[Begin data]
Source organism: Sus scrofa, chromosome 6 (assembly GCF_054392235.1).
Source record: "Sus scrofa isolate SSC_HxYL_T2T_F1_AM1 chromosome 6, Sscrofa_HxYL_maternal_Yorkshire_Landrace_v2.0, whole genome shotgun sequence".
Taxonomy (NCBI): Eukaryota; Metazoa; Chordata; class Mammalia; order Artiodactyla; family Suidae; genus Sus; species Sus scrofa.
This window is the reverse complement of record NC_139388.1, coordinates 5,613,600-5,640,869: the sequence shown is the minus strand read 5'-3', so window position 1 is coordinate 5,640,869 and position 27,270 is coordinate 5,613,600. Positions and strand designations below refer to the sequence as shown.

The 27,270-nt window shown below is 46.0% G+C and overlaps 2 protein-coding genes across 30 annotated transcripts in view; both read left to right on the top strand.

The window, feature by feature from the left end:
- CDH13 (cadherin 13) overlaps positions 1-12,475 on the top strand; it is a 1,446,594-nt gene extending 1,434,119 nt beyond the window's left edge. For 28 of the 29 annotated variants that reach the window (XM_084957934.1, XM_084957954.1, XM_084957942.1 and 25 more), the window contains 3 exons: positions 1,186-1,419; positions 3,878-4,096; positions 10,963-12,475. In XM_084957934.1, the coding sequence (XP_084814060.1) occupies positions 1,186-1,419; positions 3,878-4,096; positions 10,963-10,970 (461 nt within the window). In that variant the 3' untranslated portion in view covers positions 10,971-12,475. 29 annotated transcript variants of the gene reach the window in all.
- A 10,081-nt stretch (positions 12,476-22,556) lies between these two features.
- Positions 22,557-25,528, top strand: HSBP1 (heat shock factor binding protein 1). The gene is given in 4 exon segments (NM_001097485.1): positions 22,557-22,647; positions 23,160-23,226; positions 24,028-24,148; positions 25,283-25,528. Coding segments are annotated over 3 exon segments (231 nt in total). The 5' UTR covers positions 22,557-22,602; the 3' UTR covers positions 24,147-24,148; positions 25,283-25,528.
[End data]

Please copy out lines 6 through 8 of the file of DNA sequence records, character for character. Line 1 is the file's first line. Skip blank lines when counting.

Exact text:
The window, feature by feature from the left end:
- CDH13 (cadherin 13) overlaps positions 1-12,475 on the top strand; it is a 1,446,594-nt gene extending 1,434,119 nt beyond the window's left edge. For 28 of the 29 annotated variants that reach the window (XM_084957934.1, XM_084957954.1, XM_084957942.1 and 25 more), the window contains 3 exons: positions 1,186-1,419; positions 3,878-4,096; positions 10,963-12,475. In XM_084957934.1, the coding sequence (XP_084814060.1) occupies positions 1,186-1,419; positions 3,878-4,096; positions 10,963-10,970 (461 nt within the window). In that variant the 3' untranslated portion in view covers positions 10,971-12,475. 29 annotated transcript variants of the gene reach the window in all.
- A 10,081-nt stretch (positions 12,476-22,556) lies between these two features.